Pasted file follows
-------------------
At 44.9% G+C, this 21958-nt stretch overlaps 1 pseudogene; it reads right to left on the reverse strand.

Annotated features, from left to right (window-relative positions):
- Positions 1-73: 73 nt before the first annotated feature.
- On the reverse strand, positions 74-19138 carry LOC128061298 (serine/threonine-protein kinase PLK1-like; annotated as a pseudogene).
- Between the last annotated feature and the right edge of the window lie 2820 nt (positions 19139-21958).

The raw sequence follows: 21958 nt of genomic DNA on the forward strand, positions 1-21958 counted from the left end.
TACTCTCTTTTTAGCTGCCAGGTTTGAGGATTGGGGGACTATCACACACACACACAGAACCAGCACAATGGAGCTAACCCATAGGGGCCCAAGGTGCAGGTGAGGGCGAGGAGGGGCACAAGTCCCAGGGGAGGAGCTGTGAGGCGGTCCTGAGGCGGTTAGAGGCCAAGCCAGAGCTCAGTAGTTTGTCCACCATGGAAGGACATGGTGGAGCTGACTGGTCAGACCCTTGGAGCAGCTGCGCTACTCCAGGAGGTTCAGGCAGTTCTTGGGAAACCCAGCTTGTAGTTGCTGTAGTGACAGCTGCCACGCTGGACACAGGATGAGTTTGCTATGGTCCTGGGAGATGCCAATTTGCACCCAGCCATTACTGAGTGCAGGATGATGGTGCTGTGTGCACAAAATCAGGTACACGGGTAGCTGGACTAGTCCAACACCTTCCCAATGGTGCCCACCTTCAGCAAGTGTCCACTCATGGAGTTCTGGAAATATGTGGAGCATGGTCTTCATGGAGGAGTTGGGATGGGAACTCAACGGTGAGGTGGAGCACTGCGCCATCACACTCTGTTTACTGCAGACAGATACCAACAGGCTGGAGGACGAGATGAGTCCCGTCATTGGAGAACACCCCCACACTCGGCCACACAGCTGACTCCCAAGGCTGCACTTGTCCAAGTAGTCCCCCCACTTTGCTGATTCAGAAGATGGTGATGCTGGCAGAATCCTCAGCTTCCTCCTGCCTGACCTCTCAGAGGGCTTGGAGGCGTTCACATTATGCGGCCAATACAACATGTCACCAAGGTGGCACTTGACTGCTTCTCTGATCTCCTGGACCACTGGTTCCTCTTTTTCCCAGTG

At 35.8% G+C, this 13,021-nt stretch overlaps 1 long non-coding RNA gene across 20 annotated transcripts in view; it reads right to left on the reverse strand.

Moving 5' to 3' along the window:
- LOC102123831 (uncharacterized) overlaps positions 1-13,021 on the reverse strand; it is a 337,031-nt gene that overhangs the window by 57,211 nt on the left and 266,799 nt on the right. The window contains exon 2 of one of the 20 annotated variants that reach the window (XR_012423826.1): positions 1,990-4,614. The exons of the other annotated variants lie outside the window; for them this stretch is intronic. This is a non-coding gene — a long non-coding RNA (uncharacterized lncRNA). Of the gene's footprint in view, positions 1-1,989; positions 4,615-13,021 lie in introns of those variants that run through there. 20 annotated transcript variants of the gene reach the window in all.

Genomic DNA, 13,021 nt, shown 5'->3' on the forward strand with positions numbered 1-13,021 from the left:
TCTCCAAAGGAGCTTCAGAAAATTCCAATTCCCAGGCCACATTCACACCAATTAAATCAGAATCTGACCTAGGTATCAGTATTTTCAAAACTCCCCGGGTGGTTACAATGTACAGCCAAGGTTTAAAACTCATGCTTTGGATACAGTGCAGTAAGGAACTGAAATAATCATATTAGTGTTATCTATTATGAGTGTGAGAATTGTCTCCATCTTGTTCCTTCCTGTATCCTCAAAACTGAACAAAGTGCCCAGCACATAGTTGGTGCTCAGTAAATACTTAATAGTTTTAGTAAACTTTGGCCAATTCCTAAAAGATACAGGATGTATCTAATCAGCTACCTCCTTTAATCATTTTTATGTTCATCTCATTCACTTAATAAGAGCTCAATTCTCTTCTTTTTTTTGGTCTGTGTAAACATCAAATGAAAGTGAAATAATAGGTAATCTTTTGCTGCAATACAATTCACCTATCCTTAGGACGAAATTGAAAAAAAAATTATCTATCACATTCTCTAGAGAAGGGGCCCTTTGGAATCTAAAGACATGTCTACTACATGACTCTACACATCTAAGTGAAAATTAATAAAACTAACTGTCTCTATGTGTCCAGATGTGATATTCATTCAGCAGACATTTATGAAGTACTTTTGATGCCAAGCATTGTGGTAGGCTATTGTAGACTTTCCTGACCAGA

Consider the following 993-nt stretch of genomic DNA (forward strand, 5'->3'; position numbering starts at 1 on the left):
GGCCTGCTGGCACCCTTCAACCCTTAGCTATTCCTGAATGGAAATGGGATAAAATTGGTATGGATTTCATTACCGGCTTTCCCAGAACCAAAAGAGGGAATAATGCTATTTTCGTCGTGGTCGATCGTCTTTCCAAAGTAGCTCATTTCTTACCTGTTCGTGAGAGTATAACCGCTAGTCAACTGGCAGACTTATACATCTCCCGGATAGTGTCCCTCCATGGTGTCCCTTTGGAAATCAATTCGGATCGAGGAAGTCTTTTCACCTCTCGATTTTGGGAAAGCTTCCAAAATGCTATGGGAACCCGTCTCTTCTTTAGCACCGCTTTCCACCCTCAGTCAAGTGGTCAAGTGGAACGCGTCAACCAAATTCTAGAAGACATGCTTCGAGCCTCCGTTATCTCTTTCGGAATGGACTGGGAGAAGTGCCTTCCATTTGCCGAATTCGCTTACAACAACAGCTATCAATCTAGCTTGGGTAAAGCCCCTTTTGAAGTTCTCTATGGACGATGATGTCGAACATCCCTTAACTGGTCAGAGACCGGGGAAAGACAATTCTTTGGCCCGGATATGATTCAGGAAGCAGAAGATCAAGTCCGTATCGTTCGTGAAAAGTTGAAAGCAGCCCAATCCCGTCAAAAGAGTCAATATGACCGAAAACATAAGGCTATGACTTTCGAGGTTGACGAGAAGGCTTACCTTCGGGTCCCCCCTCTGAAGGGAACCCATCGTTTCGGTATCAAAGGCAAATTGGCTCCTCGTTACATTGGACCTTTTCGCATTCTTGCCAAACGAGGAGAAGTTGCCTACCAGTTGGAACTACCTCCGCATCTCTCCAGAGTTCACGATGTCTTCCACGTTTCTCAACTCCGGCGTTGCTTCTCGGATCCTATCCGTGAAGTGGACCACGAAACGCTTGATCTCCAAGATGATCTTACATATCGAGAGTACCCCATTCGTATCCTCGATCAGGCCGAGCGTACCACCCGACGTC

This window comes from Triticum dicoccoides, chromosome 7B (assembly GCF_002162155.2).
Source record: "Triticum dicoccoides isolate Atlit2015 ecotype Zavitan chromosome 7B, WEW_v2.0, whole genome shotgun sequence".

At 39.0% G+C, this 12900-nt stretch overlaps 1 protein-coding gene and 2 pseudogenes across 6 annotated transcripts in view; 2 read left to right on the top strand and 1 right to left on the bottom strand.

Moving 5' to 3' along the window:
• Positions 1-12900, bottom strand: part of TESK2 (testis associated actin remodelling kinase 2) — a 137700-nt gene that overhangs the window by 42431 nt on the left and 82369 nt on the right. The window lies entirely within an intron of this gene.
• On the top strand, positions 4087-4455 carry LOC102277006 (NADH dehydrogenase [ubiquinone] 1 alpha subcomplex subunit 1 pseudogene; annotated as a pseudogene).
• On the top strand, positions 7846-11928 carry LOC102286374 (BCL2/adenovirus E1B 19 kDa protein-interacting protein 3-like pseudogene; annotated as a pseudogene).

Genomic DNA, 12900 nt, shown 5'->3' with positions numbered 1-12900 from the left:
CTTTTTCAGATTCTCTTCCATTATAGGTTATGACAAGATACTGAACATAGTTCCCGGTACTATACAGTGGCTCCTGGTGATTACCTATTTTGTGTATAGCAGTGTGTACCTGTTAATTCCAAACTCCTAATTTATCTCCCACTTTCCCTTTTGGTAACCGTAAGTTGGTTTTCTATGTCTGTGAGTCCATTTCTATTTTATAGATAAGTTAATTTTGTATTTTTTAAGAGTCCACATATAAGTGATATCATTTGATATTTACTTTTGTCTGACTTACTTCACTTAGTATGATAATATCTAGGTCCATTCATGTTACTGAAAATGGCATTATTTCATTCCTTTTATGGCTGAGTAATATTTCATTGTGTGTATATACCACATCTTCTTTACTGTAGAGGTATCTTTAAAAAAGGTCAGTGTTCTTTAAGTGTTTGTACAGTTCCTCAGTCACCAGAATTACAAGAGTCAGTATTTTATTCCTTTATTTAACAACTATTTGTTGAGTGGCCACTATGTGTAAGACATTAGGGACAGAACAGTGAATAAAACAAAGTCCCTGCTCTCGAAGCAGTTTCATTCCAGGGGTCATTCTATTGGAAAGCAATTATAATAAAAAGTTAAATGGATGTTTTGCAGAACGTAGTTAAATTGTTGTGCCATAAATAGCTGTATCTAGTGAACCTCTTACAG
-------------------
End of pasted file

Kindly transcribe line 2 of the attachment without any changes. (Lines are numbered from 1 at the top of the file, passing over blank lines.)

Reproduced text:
Annotated features, from left to right (window-relative positions):